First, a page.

From today's Economic Times
CALL it the return of imperialism or new colonialism. Indian BPOs are being arm-twisted by their foreign clients into signing irrationally harsh contracts which have zero termination notice periods or notice periods as short as 30 days. Modus operandi: if you won’t accept your rival will.Should we be surprised? This has indeed been the modus operandi for a long time, and indeed the main driving force behind the 'new' industrial strategies premised on the progressive dismantling of regulation. Initially this affected workers in sectors such as textiles, and slowly has spread and continues to spread to other industries. Interestingly, the various objections to such dismantling had been voiced by many social actors in the Global South, but were summarily dismissed by both their own governments and international institutions. Competitive deregulation was then the panacea for all developmental ills, and threat was exactly the one mentioned above: if you cannot provide the deregulated structure we seek, your rival will. However, when the 'race' got to the point where those deregulated structures began to attract jobs which once belonged to the middle classes in the West, "race to the bottom' emerged as an important part of the global discourse. The tide then turned quite dramatically: with a rising demand that labour and environmental standards must be reimposed on Southern countries, else we (the West or the North) must refuse to do business with them.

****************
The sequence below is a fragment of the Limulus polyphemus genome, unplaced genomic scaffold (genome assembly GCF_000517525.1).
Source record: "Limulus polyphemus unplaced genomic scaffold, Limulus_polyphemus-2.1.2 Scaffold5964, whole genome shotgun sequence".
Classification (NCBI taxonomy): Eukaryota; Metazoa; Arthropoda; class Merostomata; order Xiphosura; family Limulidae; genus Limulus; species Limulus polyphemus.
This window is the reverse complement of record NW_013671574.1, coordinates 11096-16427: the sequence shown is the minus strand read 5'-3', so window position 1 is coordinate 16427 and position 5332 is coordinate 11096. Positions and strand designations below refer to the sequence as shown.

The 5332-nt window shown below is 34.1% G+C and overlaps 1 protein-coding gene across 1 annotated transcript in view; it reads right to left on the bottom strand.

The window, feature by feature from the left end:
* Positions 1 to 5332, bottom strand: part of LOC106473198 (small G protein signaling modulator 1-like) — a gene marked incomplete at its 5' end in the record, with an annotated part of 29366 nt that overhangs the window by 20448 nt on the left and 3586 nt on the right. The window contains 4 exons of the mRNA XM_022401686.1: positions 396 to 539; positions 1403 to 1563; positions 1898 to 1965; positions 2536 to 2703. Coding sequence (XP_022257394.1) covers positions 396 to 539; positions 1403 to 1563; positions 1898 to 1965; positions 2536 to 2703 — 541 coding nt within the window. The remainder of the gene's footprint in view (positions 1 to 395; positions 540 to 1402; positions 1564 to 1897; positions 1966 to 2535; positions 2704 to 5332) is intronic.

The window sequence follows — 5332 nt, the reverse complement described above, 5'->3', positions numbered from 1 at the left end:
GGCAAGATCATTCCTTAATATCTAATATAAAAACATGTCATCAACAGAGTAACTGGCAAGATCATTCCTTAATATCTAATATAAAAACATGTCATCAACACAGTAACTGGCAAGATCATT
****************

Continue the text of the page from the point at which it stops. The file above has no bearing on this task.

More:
The truth is that both the North and South are harmed by the dismantling of regulation if it are not carefully planned. While the dismantling of some regulation is beneficial, some forms of regulation may indeed be necessary to guarantee certain social and economic rights. Neither are the "North" and "South" monoliths, their interests are neither completely compatible, nor thorouhgly irreconcilable. Finally, the choice between "development" and "deregulation" is indeed a false one.